NSW leaders face off in final pitch to undecided voters

NSW Premier Dominic Perrottet and Labor's Chris Minns will face off in an election on Saturday.

NSW Premier Dominic Perrottet and Labor's Chris Minns will face off in an election on Saturday. Photo: AAP

NSW political leaders will go toe-to-toe in a bid to win over undecided voters in the final debate of the election campaign.

Premier Dominic Perrottet and Labor leader Chris Minns have run disciplined campaigns and will be looking to expose any weakness in their counterpart’s policies when they face off in the debate on Wednesday night.

With just three days left to gain traction before polling day, the debate will allow 100 undecided voters to put questions to the leaders about their vision for the state.

It will be broadcast on Sky News live from Penrith in western Sydney, where both parties are locked in a do-or-die battle for key seats likely to decide the election.

Cost of living and economic management issues are likely to dominate as Mr Perrottet and Mr Minns seek to convince voters their fiscal plans are sound.

Each accused the other of “black holes” after an analysis of their costings on the budget bottom line was released by the Parliamentary Budget Office earlier in the week.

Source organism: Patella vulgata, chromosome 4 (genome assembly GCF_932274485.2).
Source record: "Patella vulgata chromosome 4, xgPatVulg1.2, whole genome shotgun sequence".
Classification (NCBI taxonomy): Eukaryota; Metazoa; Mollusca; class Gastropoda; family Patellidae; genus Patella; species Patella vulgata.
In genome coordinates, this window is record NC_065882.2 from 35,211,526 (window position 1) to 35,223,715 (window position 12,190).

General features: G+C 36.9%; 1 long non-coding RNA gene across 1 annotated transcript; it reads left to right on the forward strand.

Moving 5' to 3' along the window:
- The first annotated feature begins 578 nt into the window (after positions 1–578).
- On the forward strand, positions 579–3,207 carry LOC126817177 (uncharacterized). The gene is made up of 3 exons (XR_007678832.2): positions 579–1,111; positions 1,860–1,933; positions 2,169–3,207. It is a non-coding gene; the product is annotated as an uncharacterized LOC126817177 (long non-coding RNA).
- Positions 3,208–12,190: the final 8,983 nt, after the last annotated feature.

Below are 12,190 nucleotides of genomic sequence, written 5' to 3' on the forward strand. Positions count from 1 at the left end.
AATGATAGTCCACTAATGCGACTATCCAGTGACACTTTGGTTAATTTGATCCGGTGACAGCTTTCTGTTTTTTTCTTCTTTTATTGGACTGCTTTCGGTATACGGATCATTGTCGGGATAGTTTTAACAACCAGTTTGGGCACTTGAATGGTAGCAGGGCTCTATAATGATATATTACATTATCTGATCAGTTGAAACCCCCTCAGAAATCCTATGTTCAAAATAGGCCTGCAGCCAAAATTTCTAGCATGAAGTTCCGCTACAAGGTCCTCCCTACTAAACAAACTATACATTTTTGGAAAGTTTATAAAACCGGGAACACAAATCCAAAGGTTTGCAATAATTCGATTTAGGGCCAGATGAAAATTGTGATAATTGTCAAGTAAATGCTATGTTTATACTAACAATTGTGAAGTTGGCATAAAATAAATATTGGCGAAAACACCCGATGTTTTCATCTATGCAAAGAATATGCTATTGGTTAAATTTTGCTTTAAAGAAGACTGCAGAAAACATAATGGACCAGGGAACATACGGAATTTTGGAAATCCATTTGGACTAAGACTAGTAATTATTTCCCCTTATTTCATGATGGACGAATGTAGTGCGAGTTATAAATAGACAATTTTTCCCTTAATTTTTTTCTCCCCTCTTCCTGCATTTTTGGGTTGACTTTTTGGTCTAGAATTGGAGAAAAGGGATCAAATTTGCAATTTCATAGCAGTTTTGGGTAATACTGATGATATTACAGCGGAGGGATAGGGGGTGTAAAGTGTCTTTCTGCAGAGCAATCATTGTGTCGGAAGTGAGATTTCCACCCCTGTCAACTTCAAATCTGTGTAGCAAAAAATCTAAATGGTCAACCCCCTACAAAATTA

Governance Institute of Australia chief executive Megan Motto urged voters to consider the ethical actions and the integrity of candidates .

“Good governance and an understanding of ethics and integrity from our leaders should set the bar for organisations across the nation, leading from the top to influence the public and private sectors and the institutions we rely on,” Ms Motto said.

Meanwhile, Labor is promising to end the secrecy around privatised toll roads in NSW by tabling in parliament details of the toll contracts over the past 12 years.

Labor’s roads spokesman John Graham says toll costs were too high and a Labor government would cap them at $60 per week.

“We don’t accept that toll costs are a state secret,” he said.

Labor has also committed $14 million over the next four years to hire 100 additional National Park staff, to deal with weeds and pests.

“After more than a decade of neglect, pests and weeds have exploded in our national parks, we need more boots on the ground to address this,” Labor’s environment spokeswoman Penny Sharpe told AAP.

“These will be good, secure, local jobs where workers can build a career in these protected landscapes to tackle threats like weeds and pests.”


Topics: NSW election
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